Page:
**Round 4:** (118) Anthony Averett, CB, 11 games/0 starts; (122) Kenny Young, LB, 16 games/3 starts; (132) Jaleel Scott, WR, 0 games/0 starts.
**Round 5:** (162) Jordan Lasley, WR, 0 games/0 starts.
**Round 6:** (190) DeShon Elliott, S, 0 games/0 starts; (212) Greg Senat, T, 0 games/0 starts; (215) Bradley Bozeman, C, 14 games/1 start.
**Round 7:** (238) Zach Sieler, DL, 2 games/0 starts.
**Notable free agent signings:** Gus Edwards, RB, 11 games/6 starts.
Obviously, the big get in this class is Jackson, who teamed with coach John Harbaugh to save Harbaugh's job and lead the Ravens to an AFC North title, which made the Broncos-bound Joe Flacco expendable. Surprisingly, second-rounder Andrews (34 catches, 552 yards, three TDs) ended up contributing much more in Year 1 than first-rounder Hurst (13 catches, 163 yards, one score), who missed the first four games of the season due to injury. Both could still team up to make a formidable tight end duo in the future; they'll get more chances when Nick Boyle and Maxx Williams, who are both bound for free agency, depart. Senat is an unknown but should get more work in the lead-up to 2019 after dealing with a foot injury. Bozeman is promising as an interior lineman. Young was an immediate contributor as a rotational defender, and we can't forget the out-of-nowhere play of Edwards, who helped carry the rushing load for Baltimore's transformed offense.
**Round 2:** (48) Uchenna Nwosu, OLB, 16 games/3 starts.
**Round 3:** (84) Justin Jones, DT, 15 games/0 starts.
**Round 4:** (119) Kyzir White, LB, 3 games/3 starts.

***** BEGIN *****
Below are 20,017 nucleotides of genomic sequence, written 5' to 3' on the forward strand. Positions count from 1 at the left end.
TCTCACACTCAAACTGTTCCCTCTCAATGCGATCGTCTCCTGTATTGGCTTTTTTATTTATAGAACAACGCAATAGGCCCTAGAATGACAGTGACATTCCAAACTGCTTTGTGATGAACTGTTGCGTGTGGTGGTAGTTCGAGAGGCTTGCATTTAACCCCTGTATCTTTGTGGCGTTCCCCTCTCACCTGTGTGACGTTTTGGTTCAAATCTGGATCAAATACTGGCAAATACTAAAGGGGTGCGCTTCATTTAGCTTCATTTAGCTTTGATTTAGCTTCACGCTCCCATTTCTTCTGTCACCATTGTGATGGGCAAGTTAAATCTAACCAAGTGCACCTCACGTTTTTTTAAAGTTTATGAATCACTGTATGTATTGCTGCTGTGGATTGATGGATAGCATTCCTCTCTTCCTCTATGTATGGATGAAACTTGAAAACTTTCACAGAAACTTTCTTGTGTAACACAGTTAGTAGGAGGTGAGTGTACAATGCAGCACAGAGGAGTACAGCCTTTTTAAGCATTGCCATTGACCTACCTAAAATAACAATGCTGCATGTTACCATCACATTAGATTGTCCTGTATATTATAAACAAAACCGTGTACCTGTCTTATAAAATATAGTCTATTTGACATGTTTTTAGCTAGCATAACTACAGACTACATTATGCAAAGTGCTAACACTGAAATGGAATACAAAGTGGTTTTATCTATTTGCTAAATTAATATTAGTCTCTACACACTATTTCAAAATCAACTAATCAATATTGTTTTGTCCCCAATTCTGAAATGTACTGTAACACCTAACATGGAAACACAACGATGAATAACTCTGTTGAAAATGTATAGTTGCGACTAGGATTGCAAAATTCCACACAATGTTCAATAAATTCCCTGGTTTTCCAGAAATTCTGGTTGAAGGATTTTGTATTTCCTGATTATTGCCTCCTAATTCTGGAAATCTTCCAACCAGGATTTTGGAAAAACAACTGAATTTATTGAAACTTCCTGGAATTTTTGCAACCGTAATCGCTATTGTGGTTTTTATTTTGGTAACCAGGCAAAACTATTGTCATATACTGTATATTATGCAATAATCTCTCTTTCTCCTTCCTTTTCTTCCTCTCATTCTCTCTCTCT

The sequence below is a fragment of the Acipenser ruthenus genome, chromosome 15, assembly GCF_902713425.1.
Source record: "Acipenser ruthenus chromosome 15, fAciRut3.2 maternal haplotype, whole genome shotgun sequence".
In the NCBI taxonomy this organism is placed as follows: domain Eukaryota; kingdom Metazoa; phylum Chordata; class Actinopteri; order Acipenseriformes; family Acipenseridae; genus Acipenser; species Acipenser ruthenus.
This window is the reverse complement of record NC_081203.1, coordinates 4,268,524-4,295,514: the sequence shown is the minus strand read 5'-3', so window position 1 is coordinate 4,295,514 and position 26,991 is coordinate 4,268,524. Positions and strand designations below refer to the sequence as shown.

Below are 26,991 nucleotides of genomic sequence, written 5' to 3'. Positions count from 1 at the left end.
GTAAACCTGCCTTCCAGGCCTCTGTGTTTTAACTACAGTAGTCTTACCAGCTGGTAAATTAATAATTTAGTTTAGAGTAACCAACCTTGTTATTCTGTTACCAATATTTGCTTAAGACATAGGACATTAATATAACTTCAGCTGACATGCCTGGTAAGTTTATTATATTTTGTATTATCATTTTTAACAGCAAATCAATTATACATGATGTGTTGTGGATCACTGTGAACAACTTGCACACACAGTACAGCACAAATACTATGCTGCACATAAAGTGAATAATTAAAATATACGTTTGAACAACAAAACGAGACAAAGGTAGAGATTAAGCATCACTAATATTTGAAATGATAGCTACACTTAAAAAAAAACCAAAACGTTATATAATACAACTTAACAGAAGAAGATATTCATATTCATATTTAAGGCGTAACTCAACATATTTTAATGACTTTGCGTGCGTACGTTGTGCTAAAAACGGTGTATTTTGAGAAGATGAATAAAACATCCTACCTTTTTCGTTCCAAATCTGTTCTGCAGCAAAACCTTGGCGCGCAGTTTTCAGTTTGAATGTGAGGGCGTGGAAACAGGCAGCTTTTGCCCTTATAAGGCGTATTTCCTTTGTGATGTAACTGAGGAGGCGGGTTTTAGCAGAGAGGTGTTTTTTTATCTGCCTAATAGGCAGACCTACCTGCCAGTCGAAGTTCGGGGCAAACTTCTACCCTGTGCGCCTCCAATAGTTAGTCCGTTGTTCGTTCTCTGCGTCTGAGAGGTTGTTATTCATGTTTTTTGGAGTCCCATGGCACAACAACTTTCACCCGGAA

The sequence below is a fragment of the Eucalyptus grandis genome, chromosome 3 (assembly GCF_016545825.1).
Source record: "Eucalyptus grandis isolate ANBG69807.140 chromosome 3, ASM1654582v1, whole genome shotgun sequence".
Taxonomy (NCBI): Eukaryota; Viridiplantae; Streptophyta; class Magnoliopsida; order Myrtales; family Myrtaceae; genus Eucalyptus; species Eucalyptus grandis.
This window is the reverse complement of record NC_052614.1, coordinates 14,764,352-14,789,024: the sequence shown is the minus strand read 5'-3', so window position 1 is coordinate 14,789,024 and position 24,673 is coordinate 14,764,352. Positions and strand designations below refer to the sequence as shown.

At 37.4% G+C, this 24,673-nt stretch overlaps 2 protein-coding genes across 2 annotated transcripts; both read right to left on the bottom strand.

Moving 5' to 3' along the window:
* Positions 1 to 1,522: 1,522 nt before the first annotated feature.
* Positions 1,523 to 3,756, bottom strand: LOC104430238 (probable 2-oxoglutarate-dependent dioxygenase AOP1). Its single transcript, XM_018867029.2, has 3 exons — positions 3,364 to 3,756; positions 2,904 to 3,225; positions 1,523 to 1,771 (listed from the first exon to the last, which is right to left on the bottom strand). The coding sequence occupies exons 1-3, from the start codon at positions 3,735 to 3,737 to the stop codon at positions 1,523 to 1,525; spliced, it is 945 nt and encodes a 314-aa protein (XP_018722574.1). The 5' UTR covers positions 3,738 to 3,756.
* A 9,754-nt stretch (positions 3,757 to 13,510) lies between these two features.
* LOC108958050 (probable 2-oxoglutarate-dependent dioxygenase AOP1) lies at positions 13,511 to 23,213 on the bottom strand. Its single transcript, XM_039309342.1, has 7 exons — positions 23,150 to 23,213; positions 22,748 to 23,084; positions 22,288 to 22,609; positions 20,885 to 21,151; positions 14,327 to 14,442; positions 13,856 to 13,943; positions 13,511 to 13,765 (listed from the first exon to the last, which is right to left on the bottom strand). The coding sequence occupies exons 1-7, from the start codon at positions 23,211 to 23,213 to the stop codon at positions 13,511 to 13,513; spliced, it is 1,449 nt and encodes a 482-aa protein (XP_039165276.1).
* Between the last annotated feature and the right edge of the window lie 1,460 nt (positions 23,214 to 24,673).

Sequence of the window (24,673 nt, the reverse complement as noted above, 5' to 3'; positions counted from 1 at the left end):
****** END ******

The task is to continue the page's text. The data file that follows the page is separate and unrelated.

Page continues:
**Round 5:** (155) Scott Quessenberry, C, 15 games/0 starts.
**Round 6:** (191) Dylan Cantrell, WR, 0 games/0 starts (practice squad for most of season, promoted Dec. 3).
**Round 7:** (251) Justin Jackson, RB, 13 games/1 start.
**Notable rookie FA signings:** Mike Badgley, K, 10 games.
This draft class was stocked with instant contributors, with James landing All-Pro honors as a rookie in a loaded defensive backfield, making plays all over the field. Nwosu was quietly one of the better edge-defending rookies, making timely plays for the Chargers, and he has a bright future. Jones' best game came in the playoffs, and he carries plenty of promise moving forward. White transitioned to linebacker and helped Los Angeles' defense after it lost Jatavis Brown to injury. Quessenberry was a depth player with room for growth. Cantrell spent the majority of the season on the practice squad, but Jackson became of use in key games late (due to an injury to Melvin Gordon) and did a solid job. Badgley was a revelation for a team burned by bad kickers in recent years.
**Round 3:** (72) Nathan Shepherd, DT, 16 games/5 starts.
**Round 4:** (107) Chris Herndon, TE, 16 games/12 starts.
**Round 6:** (179) Parry Nickerson, CB, 16 games/2 starts; (180) Foley Fatukasi, DT, 1 game/0 starts; (204) Trenton Cannon, RB, 16 games/0 starts.
The Jets are thrilled by the potential of Darnold, who looks like he might be able to develop into the franchise quarterback the team has sorely needed. Herndon was productive as a rookie. In fact, I selected him as New York's unsung hero for the 2018 season. Shepherd himself said last week he's not satisfied with where he is after his rookie season, which is encouraging for a player who didn't make a huge statistical impact but stands to solidify his status as a starter going forward. Nickerson and Cannon were reliable special teamers, and Nickerson could see a larger role in 2019. It's not a deep class, but with Darnold on the roster and Herndon there as a target, it's a solid haul.
**Round 2:** (50) Connor Williams, OG, 13 games/10 starts.
**Round 3:** (81) Michael Gallup, WR, 16 games/8 starts.
**Round 4:** (116) Dorance Armstrong, DE, 15 games/1 start; (137) Dalton Schultz, TE, 11 games/7 starts.
**Round 5:** (171) Mike White, QB, 0 games/0 starts.